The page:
Native bands such as the Cherokee and Catawba in western North Carolina had ceramic traditions the extended well before the arrival of white settlers, primarily pit-fired wares. Alkaline glaze is a Southern ceramic tradition initiated by German immigrants to North Carolina’s Catawba Valley in the late 1700s. The term “alkaline” refers to the flux, the material used to lower the melting point of the glaze. In the South, lime and wood ashes are most commonly used. To achieve the glassy surface, potters use clays with high silica content, iron slag, sand, or even bottle glass. The German settlers and their descendants produced earthenware until the early 1800s, when they switched to stoneware.
Burlon B. Craig of Vale, North Carolina, was one of the last of the traditional North Carolina potters to work in alkaline glaze. He is credited for having kept the traditional methods of production, forms, and glazes once prevalent in the Catawba Valley alive by mentoring other potters to adopt traditional methods along with their innovative techniques and material. He dug his own river clay from several locations, including a South River pit once used by the Catawba Indians.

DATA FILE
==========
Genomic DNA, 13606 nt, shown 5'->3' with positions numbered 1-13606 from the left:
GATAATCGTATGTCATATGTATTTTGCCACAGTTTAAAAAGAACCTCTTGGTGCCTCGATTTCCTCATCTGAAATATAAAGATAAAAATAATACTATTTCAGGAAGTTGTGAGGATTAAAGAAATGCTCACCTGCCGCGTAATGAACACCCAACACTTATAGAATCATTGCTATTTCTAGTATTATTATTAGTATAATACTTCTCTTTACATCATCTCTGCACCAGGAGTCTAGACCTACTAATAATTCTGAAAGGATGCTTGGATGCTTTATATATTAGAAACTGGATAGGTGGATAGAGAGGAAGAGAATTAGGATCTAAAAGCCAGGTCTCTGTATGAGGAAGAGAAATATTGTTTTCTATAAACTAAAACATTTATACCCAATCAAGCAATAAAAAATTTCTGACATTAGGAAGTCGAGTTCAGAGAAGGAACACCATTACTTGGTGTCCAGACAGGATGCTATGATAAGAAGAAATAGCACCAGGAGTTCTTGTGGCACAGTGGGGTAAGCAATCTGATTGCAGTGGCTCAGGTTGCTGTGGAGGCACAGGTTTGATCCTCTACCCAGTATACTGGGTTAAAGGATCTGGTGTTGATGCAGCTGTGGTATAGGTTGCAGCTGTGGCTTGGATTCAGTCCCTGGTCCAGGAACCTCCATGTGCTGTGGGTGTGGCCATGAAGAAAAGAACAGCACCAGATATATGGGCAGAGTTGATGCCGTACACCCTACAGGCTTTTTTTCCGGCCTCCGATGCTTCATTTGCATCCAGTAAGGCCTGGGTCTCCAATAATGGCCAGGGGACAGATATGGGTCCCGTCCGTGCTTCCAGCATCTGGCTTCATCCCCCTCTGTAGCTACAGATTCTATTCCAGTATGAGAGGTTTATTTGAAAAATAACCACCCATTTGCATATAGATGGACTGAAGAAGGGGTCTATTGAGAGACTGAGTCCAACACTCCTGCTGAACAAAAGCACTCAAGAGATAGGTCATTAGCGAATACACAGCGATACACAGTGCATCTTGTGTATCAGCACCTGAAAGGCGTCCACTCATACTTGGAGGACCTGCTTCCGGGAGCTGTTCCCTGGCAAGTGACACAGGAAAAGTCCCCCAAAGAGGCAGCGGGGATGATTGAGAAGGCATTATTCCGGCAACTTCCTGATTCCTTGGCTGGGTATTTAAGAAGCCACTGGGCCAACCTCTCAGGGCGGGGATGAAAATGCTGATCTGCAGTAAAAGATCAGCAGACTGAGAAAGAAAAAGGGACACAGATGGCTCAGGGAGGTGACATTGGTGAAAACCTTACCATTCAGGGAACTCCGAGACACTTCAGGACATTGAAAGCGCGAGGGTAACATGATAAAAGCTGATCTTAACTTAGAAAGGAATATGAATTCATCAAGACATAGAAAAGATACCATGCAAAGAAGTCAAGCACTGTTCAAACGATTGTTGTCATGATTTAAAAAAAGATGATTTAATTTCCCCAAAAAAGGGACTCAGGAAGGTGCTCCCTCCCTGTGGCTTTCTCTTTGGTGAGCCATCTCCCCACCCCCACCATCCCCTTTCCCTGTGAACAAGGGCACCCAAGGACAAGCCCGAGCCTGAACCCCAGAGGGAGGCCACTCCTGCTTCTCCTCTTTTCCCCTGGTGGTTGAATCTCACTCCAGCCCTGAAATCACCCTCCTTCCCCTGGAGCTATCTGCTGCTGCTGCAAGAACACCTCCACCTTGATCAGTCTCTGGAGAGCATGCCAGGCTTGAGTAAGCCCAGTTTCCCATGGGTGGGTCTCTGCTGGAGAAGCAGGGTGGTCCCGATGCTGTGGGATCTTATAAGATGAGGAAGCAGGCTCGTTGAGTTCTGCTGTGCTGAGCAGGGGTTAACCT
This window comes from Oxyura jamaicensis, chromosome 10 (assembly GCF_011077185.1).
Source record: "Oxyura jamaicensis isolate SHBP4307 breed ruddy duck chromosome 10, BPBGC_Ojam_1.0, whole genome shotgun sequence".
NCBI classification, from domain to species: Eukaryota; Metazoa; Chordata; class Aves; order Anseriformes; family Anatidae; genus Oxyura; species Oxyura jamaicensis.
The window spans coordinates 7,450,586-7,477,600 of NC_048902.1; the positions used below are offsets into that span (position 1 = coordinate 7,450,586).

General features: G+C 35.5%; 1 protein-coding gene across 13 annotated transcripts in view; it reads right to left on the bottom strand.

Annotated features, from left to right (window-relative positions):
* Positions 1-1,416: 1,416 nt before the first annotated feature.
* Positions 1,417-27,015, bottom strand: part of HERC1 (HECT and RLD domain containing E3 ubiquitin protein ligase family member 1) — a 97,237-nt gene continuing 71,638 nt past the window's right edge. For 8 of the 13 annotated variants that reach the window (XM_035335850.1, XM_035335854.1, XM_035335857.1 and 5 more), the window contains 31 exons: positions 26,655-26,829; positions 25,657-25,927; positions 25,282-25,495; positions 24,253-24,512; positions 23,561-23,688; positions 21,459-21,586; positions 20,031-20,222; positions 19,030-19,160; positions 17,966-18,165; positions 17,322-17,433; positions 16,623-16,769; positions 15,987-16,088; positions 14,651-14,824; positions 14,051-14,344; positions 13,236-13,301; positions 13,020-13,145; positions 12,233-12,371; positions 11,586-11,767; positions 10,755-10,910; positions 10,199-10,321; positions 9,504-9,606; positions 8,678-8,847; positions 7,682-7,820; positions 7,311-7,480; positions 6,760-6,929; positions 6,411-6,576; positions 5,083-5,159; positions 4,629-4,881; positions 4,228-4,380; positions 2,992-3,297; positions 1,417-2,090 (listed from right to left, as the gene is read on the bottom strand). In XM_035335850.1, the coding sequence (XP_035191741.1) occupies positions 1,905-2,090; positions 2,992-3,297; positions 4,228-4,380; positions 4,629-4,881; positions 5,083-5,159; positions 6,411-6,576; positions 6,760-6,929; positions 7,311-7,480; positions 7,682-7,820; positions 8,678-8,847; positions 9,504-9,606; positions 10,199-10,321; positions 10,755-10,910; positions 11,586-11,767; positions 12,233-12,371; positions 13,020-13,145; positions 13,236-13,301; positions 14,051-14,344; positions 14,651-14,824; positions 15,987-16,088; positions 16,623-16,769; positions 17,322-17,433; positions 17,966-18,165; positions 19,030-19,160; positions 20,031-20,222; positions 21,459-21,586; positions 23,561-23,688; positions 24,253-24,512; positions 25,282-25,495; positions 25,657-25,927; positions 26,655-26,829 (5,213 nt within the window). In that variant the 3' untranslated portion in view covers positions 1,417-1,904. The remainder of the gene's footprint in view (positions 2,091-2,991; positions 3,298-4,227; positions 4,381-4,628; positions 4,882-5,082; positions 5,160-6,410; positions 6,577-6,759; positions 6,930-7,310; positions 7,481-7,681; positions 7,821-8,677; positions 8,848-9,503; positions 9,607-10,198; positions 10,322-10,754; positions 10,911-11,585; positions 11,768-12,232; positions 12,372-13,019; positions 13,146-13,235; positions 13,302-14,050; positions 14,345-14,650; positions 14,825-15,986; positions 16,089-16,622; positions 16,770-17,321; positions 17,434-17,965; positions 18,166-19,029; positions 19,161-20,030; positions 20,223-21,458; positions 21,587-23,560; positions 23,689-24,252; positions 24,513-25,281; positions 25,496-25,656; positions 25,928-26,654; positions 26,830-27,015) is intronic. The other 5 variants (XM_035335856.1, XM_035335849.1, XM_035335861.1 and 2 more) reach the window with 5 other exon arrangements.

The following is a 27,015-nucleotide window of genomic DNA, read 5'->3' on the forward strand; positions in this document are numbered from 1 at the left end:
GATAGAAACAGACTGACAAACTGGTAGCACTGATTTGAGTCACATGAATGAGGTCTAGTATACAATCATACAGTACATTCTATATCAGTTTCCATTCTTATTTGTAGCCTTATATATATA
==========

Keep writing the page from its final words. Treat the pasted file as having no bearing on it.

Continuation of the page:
While Craig’s utilitarian wares were extremely popular, he became famous for his face jugs, a traditional favorite with tourists since the 1920s. The face jug had been adapted by the descendants of German settlers during the late 1800s from African Americans. The jug was used as “child-proof” to scare them away from the contents in the jar, usually home-made alcohol. Among African Americans, in the tradition of African burials in which household personal items were included with a deceased person (like many cultures around the world), such pots were often set on graves. If the pot would become broken, it was assumed that the deceased was having a fight with the devil.
Studio activity: Make an expressive face pot. Take a lump of clay and form it into a ball. Using the thumb, create an opening (hole) in what will be the top of the pot, and work the hole bigger, thinning and smoothing the interior and outside of the walls of the pot until it is the desired size and shape. Apply nose, eyes, lips, and ears with separate pieces of clay, or use a pencil or other sharp tool to incise the lines of the eyes and mouth.
Correlations to Davis programs: Explorations in Art Grade 2: 3.17-18 studio; Explorations in Art Grade 4: 4.23-24 studio; Explorations in Art Grade 5: 1.1-2 studio; Explorations in Art Grade 6: 6.31-32 studio; Exploring Visual Design: 2, 6; The Visual Experience: 10.15